Russian government debt takes hit

RT Photo / Irina Vasilevitskaya
Russia’s government debt market took a hit from the instability on global fixed income markets as the ECB confirmed buying of Spanish and Italian long term sovereigns, and with the S&P downgrade of U.S. debt also weighing on sentiment.

The news that the ECB had stepped into the market in order to support demand for Italian and Spanish sovereign issues, as expected brought yields tumbling on Monday morning.Italian 10 year bonds fell more than 60 bp to 5.40%, and Spanish 10 years shed 79 bp to 5.25%, well below the 6% at which both were trading for much of last week.But the prospect of German support for the ECB move saw the yield on 10 year Bunds climb.

Also as expected, the downgrade of U.S. debt by Standard & Poor’s, saw a flight to the relative safety of T-Bills, despite the downgrade, with the considerably more volatile global outlook leaving little alternatives as havens, which saw yields on U.S. 10 years fall

In Russia the turmoil on global markets and the currency volatility which has broken over the last week had local government debt players looking only at how big the selloff would be.With the Russian rouble posting its biggest one day loss against the bi currency basket since May last year to lose 77 kopecks, to make it a 4.5% loss over the last 5 sessions – the biggest in more than 2 years. That set the scene for government debt to decrease from 20 to 70 bp across the yield curve, with the 10 year down 43bp as the Yield to Maturity climbed to 7.82%, and the 6 year series down 70bp with the YtM rising to 7.67%.

Despite the ugly day’s trade analysts say the direct impact of events in the U.S. is fairly minimal, with the main drivers of the days selloff coming from currency movements.

Uralsib Capital analyst, Dmitry Dudkin says the capacity for Russia to service its borrowing needs domestically means it is to some extent protected.

“The U.S. market of for Treasuries is quite stable, so Russia’s market of sovereign debt can go down a bit, but this move won’t be deep. Also, Russia’s Ministry of Finance doesn’t have any huge deals planned with dollar denominated obligations in the near future, with maybe a Eurobond issue possible in 2012. I don’t think Russian economy will need to borrow soon, but even if it will, domestic market will be the main lender.”

Egor Fyodorov, Senior Credit Analyst at ING Bank Moscow also noted that the daily outcome reflected a fairly emotional day in debt markets, despite having had time to brace for the impact of the weekends announcements by the ECB and S&P, with stabilization likely on the short term, barring a major external shock.

“I don’t think Russian investors will change their strategies neither short nor long term. And most of other markets haven’t reacted heavily, except Asian bonds having gone down. First, it happened because investors were ready for such a scenario and took that into account working out their investment plans. And second there’s no much alternative to American treasuries for global investment funds. The markets have been very emotional, which is in their nature, in fact. But, I think, already by the end of this week the situation will have stabilized.”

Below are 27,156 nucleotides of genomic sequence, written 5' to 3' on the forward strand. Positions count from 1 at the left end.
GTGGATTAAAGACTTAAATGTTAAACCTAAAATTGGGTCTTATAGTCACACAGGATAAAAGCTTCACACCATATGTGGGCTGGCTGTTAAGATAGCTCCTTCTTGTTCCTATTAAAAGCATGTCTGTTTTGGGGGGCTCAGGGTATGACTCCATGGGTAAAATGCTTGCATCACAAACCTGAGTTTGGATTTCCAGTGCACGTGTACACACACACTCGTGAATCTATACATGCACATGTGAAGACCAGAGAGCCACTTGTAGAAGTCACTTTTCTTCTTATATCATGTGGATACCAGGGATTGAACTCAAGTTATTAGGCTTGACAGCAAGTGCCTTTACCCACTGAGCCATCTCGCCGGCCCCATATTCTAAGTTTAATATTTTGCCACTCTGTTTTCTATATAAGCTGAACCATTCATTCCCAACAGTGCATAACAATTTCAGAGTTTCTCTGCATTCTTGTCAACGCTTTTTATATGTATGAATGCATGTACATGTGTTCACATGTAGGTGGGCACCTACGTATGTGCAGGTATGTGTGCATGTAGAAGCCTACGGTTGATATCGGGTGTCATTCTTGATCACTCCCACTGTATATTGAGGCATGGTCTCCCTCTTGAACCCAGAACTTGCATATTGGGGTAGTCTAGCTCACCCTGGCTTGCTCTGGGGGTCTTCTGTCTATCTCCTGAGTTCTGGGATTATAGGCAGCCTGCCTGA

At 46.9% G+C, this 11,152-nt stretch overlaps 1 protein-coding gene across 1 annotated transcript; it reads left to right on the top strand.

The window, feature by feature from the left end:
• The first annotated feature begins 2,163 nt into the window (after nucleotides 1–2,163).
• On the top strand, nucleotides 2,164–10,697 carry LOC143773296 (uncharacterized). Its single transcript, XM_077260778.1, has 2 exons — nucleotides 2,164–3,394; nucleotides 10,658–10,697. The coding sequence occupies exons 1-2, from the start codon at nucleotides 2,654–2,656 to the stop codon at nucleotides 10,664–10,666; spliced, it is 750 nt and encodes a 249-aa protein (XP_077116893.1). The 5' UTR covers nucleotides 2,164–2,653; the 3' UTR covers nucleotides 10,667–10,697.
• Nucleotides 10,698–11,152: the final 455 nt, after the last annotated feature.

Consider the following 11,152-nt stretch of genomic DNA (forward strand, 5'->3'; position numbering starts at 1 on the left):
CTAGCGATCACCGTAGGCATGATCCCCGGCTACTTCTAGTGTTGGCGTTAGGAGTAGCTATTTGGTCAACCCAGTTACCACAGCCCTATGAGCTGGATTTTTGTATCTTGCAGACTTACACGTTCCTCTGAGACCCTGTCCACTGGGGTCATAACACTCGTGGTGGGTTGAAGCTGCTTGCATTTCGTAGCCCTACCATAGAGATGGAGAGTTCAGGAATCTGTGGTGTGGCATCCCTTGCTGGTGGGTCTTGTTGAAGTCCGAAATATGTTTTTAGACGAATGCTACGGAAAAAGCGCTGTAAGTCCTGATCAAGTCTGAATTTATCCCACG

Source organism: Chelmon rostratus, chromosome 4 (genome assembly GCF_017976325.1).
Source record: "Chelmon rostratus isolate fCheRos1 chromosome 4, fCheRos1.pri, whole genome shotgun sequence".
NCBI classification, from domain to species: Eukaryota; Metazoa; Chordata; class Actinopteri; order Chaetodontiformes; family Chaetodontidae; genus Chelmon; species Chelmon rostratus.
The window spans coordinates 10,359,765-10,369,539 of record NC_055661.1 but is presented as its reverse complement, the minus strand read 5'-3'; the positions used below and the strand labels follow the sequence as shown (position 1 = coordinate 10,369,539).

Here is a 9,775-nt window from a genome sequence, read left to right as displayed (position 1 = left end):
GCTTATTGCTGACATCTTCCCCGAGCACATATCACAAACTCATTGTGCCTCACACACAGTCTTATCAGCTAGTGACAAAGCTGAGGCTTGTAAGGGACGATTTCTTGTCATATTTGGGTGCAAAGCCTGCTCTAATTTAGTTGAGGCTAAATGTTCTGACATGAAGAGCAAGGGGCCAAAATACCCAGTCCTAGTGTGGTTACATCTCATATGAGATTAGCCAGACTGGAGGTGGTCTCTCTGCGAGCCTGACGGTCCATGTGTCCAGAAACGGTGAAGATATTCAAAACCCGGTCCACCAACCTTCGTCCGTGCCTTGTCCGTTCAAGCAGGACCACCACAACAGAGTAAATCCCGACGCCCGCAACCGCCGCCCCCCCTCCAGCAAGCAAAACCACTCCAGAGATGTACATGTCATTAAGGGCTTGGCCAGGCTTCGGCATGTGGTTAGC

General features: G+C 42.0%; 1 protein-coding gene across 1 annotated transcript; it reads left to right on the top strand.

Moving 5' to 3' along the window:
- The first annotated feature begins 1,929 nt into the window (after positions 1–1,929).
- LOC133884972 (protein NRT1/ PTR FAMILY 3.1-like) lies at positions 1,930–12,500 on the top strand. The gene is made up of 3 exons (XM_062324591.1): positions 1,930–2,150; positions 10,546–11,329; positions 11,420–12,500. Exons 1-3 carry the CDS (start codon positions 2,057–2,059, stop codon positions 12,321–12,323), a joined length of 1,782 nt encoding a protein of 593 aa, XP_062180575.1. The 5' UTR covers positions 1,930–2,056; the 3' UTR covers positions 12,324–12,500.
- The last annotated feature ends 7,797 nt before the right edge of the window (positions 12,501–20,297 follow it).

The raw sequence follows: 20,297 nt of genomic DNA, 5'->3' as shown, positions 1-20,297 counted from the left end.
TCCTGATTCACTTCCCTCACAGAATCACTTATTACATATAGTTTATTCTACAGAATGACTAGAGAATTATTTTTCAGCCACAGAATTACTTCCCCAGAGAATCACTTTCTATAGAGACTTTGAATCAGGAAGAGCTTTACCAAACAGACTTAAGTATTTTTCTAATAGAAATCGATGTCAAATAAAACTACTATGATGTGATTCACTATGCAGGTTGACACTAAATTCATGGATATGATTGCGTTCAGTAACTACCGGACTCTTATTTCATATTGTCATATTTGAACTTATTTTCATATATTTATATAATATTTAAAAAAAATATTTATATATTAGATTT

Dudkin noted that the support for the Italian sovereign market, the worlds third largest, was potentially inflationary and could have an upside for Russia transmitted through commodity prices.

“Historically, Europe has always followed a moderate budget policy and supported a strong euro. So this ECB move was rather exceptional, and if the Bank continues buying Italy’s debt further, is in fact the World’s 3rd market of sovereign bonds, so it will add to inflation in the Eurozone. This in turn will drive commodity markets higher, most importantly for Russia – in oil. So, the overall effect for Russia could be quite positive. ”

Source ING: Bloomberg
Source ING: Bloomberg

Over the course of this year Russian government debt has been solid against a volatile global backdrop, with a decades worth of generally tight fiscal policy and strong oil revenues, backing Russia’s debt position.Uralsib’s Dudkin believes that despite the prospect of increased outlays over the course of the coming year, commitments to rein in the budget deficit will buoy debt markets.

“This years performance is mainly due to a balanced budget policy in Russia, with the Government keeping its expenses under control. But in 2012, the year of elections, military expenses and some social spending will go up. Anyway, according to Russia’s Finance Minister Alexey Kudrin, who is always conservative, the government debt won’t exceed 3% of GDP in 2012.”

That sentiment was echoed by ING’s Fedorov who noted “After the crisis in 1998 Russian authorities just put balancing the level of Government debt in focus and was pretty careful with budget spending,” adding that once the key immediate driver is the rouble, with a debt rebound when crude prices and the rouble stabilize.

“I think the negative price trend will follow the rouble on FX markets, but when the rouble and Brent crude stabilise it will be strong signal to buy.”